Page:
The Little Dog Laughs

Three Reasons Brazos Bookstore Remains a Houston Literary Center


Thursday, illness March 15 – 7 pm:  “The Galveston Chronicles” by Audra Martin D’Aroma
Saturday, prostate March 17 – 2 pm:  “Lingering Tide” by Latha Viswanathan
Saturday, March 24 – 2 pm:  “The Wineslinger Chronicles” by Russell D. Kane


Former Houston resident, Mark Long, signs his graphic novel, “The Silence of Our Friends,” as store manager Jeremy Ellis readies the next copy.

THERE IS A LITTLE DOG IN THE Brazos Bookstore logo. But is it howling or laughing?

In the rapidly changing publishing world, you might expect the mascot of an independent bookstore that emphasizes the physical paper object to howl at the inexorable drift towards ebooks and reading gadgets.

Not this mascot. In fact, this little dog is going to be trying new tricks even as it keeps up the old ones that have made Brazos a center in the literary life of Houston for nearly 40 years.

But more about the dog later.

Jeremy Ellis came to Houston last September to take on the role of store manager at Brazos. There have been visible changes, like rearranged sections and less obstruction of the windows, but these are only enhancements to the substance of what makes Brazos special.

After visiting with Ellis, I realized there were three main reasons why Brazos has been and remains a vital part of literary Houston.

Reason One: They reach into the community.

Brazos has long partnered with other organizations in the city. A large block of text on their website lists them all, but for our purposes it is enough to note that there are three universities, several museums, a broad range of lecture series, and professional and civic organizations on that list.

The main way Brazos partners with these entities is to be the bookseller at special events, especially when there is a speaker with a book to sell. Their strength in this area is their ability, as an independent bookstore, to individualize their events rather than bring a cookiecutter set-up, dictated by corporate guidelines. Particular logistics are discussed so that what’s best for everyone can be arranged.

Notably, Brazos always gets a few extra copies signed to sell in the store and through their website. So if you missed your favorite author at the last Inprint reading, check the Brazos website and click on “Signed Books.” Most likely, you can still get that prized signed edition.

Reason Two: They draw in the community.

If meeting authors and collecting signed books is your thing, attending events out in the community isn’t the only way Brazos can help you out. Every month, they have in-store author signings. March alone has 10 such events.

The authors you find at a Brazos signing might range from a nationally touring author with a book from a major publisher to a local, self-published author, but all are carefully selected to appeal to the Brazos audience.

“The Brazos audience” is, admittedly, a broadly defined demographic. They tend to be more passionate about books than your average casual reader. They look for a certain quality to the writing and are adventurous and curious enough to explore beyond the current bestseller list. Highbrow? Maybe, but not without an occasional foray into the lowbrow. (I recently browsed their humor display — they have some lowbrow cred.)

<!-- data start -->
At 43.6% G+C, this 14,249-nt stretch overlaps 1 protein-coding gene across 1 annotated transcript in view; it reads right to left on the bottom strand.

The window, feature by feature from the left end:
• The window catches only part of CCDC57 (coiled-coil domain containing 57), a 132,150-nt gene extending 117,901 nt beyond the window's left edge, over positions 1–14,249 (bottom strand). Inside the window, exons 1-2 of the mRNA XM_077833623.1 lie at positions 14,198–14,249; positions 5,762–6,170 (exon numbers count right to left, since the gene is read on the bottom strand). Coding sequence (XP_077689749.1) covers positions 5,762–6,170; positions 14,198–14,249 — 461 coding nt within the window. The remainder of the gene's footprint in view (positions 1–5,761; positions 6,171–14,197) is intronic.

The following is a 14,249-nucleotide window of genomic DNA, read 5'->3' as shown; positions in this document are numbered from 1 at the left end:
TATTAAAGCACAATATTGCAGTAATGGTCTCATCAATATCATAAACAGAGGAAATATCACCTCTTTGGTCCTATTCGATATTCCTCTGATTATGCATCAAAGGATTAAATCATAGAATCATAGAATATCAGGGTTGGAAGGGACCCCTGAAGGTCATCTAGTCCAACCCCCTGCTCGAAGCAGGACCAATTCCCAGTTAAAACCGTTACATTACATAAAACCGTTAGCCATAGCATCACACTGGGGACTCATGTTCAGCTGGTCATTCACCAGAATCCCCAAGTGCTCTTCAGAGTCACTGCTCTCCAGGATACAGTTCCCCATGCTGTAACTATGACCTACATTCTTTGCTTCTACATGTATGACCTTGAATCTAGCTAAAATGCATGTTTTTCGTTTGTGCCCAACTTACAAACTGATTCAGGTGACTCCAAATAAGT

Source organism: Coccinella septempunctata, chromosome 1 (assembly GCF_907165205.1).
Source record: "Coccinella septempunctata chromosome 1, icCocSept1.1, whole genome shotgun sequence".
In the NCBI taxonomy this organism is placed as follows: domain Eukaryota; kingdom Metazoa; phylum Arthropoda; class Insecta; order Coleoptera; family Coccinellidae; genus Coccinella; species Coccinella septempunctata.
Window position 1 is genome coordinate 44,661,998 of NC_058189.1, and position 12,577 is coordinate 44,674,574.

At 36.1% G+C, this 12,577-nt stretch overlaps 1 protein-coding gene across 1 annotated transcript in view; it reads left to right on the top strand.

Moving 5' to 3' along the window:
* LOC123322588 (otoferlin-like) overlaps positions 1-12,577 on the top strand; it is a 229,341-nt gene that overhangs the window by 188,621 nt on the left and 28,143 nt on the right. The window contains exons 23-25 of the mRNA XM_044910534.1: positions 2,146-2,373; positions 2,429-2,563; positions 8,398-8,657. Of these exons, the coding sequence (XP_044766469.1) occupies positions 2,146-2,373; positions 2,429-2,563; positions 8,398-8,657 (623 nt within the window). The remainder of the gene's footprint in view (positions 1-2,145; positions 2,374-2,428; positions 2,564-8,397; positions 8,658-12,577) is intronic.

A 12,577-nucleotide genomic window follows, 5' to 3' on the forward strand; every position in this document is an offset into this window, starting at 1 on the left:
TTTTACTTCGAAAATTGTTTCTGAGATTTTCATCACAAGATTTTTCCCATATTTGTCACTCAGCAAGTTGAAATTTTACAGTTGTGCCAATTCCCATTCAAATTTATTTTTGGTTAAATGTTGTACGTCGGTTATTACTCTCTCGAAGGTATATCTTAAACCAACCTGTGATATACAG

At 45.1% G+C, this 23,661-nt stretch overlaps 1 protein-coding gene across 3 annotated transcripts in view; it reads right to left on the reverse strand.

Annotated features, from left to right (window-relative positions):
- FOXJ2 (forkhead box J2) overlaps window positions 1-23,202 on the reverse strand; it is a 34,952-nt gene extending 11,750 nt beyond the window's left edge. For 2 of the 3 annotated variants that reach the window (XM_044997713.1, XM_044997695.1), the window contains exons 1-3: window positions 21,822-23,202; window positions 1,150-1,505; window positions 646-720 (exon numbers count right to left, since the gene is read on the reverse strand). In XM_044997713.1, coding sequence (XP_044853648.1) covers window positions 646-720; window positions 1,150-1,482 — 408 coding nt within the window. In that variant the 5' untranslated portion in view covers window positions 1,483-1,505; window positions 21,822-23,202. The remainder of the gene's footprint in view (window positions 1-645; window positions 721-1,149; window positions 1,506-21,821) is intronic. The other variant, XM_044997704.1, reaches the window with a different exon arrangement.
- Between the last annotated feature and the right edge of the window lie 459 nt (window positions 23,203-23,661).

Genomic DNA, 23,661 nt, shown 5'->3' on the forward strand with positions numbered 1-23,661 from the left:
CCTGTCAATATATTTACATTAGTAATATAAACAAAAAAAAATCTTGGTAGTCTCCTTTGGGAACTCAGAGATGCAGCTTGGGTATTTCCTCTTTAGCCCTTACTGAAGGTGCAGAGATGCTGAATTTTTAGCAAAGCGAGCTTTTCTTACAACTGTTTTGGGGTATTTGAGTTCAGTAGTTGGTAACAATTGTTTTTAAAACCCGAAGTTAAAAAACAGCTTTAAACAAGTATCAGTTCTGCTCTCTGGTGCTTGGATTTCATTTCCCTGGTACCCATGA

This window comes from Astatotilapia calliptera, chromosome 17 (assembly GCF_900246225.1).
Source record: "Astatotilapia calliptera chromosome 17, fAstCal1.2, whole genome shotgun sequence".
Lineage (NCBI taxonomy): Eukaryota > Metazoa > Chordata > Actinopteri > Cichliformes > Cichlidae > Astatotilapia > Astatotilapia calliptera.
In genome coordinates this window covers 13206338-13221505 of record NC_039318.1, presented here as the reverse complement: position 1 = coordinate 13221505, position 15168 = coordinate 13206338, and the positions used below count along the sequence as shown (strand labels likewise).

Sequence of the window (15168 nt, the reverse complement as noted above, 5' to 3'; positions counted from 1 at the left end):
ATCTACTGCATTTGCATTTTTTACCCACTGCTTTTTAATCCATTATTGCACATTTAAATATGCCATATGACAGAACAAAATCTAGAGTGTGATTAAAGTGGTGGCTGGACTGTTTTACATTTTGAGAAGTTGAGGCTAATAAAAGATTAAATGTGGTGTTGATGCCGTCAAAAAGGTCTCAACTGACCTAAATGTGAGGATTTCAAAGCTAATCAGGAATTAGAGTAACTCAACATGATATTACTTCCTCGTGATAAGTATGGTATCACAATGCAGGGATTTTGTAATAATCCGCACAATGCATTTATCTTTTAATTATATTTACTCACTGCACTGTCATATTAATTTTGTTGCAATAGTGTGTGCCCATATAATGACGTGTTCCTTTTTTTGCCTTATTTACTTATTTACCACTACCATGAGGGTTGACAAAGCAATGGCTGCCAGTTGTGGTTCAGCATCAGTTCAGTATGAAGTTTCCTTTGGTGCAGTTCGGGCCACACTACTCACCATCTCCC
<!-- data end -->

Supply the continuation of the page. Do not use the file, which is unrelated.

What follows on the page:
To get slightly more specific, Brazos has always specialized in some key areas. Art and architecture. Literary fiction. Poetry. Biography. Carefully curated selections in other nonfiction categories. If the last two paragraphs felt like looking in a mirror, you would probably do well to pay attention to the Brazos event calendar on their website.

There is one other program that draws especially on the University of Houston community. Every second Friday of the month, the best students from UH’s highly ranked creative writing program read their work. The Gulf Coast Reading Series (named after the literary journal published at the school) is a longstanding tradition at Brazos and an excellent chance to hear accomplished writers before they hit the big time.

Reason Three: They meet you where you are.

If community involvement and in-store events aren’t personal enough for you, well Brazos has you in mind, too. This is where we return to the little dog. During March, for a limited time, for a limited number of customers, Brazos is offering a new program they’re calling Inu-chan — a Japanese word which means “little dog.”

It’s the name the staff have come to call the mascot in the logo.

In the Inu-chan program you visit with a bookstore staff person for a brief interview. Then for the next six months, for $20 a month, you will be sent a new book, based upon that interview. It will most likely be something you never heard of, possibly from a small press, but selected expressly for you. It’s likely that no one in the Inu-chan program but you will receive that title, a little personal surprise from Inu-chan.

“What makes a great independent bookstore,” Ellis says, “is when you come in and discover the thing that you didn’t know you needed, that you stumble upon something that is not of the mainstream. It’s that thing that you didn’t know was out there.”

Between the community outreach, in-store events, and personal engagement with customers, it seems Ellis’ philosophy has multiple opportunities to continue the decades-long tradition on Bissonnet, regardless of how the publishing industry changes. What, Inu-chan worry? The little dog laughs.

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Neil Ellis Orts is a writer and performer and Texas native. His byline appears irregularly in local and national publications.